“You’re allowed to go right up to him, yeah. You just can’t touch him!” So says one yeshiva student, holding a camera pointed to another, about a guard stationed outside one of London’s royal buildings.
The young man pictured moseys—yes, moseys—toward the soldier, then stand next to him. The difference between the two is obvious, palpable, already comic: a yeshiva bochur in black and white with jaunty payos and a big black yarmulka, pictured next to a becloaked, behelmeted guard, the strap under his chin both infantilizing him and preparing him for battle.
While posing for the camera, the young man starts to weave an entire narrative about his relationship with the soldier, docu-drama style. “We went to school together,” he says, gesturing towards the soldier. “He went his own way.”
At first, the guard seems in charge of himself, quite capable of fulfilling his duty to not laugh. The yeshiva student speaks of their days at school together, choosing the guard’s school as the context for their shared past, where they studied martial arts. He starts out with a questioning kind of tone, as though he isn’t sure whether the soldier is the person he is describing, but as the narrative progresses he grows more confident.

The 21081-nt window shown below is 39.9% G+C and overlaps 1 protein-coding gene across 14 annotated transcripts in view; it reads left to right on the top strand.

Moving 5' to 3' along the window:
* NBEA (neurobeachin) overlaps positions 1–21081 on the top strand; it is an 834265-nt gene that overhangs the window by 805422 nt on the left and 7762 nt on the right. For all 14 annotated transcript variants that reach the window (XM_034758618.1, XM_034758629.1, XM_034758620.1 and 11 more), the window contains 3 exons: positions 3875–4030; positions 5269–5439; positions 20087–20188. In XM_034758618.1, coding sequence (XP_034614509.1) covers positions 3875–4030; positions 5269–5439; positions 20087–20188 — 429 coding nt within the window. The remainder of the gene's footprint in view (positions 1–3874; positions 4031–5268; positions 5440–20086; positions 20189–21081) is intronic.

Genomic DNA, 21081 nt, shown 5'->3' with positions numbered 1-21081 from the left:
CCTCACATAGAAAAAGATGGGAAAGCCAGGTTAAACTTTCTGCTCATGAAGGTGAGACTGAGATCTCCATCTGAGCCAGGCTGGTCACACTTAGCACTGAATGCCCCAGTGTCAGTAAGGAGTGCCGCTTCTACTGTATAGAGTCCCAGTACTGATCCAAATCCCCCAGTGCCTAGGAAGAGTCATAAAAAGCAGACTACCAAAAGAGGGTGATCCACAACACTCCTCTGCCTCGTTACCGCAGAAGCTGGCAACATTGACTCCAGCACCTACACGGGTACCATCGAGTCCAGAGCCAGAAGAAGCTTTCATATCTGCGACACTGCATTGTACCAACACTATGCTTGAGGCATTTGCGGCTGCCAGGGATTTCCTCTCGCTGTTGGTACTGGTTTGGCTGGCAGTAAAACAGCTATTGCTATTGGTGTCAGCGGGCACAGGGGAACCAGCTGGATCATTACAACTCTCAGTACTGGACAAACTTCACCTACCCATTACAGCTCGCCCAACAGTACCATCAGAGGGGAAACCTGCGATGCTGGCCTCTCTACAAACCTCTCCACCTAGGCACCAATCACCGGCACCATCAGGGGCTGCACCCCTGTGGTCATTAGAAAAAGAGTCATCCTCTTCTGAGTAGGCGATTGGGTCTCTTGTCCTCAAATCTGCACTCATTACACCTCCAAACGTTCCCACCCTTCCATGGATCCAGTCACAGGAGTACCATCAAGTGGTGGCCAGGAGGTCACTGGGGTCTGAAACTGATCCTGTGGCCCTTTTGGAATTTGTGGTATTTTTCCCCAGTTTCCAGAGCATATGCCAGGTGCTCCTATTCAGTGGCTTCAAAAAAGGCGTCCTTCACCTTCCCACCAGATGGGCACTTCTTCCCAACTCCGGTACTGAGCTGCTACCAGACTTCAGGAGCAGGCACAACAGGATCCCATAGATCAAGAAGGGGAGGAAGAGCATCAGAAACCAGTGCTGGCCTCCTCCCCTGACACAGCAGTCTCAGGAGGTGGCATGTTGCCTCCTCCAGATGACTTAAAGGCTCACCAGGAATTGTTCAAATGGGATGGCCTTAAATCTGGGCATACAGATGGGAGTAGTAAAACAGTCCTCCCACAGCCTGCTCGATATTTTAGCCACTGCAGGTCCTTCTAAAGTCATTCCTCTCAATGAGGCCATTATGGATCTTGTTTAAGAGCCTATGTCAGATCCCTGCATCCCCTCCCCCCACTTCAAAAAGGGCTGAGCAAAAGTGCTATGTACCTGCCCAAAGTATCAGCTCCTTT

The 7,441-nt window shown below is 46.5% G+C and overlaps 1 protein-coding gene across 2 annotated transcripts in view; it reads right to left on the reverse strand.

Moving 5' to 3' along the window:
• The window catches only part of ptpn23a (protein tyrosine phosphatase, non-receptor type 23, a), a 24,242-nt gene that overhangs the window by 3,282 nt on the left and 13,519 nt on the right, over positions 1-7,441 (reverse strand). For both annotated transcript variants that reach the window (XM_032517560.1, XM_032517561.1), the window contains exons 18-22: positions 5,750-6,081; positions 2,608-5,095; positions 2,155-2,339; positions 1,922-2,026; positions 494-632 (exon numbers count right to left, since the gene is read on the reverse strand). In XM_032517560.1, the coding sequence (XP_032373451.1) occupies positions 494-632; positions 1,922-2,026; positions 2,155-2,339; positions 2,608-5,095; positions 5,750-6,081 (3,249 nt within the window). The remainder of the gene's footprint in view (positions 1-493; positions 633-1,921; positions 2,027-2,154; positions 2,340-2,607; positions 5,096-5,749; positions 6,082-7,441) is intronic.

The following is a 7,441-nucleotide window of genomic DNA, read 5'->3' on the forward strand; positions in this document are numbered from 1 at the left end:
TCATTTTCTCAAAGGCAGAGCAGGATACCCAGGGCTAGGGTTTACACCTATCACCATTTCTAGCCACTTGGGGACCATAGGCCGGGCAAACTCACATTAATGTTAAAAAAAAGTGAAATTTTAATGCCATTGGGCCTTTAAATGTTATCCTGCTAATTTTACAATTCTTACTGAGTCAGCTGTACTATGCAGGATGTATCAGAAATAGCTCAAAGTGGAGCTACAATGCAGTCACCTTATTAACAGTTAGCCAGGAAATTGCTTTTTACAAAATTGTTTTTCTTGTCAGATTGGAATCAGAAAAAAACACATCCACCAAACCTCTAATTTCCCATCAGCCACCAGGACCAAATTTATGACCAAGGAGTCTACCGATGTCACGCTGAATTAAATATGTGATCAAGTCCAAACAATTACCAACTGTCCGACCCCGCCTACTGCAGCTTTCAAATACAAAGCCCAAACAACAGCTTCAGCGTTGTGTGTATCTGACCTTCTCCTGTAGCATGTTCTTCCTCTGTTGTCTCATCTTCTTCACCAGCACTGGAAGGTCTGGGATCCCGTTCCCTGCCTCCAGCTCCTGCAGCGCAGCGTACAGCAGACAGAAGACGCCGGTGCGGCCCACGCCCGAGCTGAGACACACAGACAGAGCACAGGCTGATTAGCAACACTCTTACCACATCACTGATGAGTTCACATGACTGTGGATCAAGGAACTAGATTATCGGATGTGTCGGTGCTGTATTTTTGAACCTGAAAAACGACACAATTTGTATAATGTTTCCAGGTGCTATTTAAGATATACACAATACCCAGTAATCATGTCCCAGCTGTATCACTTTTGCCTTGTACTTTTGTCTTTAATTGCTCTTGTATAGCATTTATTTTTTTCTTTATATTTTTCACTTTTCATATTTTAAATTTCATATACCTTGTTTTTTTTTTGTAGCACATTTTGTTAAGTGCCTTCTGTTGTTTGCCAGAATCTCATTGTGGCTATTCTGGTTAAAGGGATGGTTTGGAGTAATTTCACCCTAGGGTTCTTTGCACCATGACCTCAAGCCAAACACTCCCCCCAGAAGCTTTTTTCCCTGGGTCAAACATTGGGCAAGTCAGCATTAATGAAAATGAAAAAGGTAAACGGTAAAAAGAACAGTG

“He was never talkative,” the yeshiva student says, and starts to describe the guard as a youth. At this point, it is clear that the guard is listening, and moreover, struggling to maintain his composure. As the student launches deeper into his fiction, things get worse for the guard, until the final epic breakdown. The student interrupts his own narrative as he alights on the perfect weapon: “His mother always picked him up from school. You know, he was that type of guy, until he was twenty, his mother always picked him up from school.” At this point, the guard breaks. And I mean, breaks. He doesn’t just smile, or grin, but breaks into a full-on giggle, halted as quickly as possible by a shake of his head and a blush. The students dance away, ebullient.
What’s amazing is that the thing that finally breaks the guard is a shared experience which totally dissolves the distance between them: they both can relate to making fun of the guy whose mother picks him up from school, “until he was twenty.” While it is possible to find two people more different than these two, they are different enough that their shared experience—and the humor that derives from it—is touching, as well as hilarious.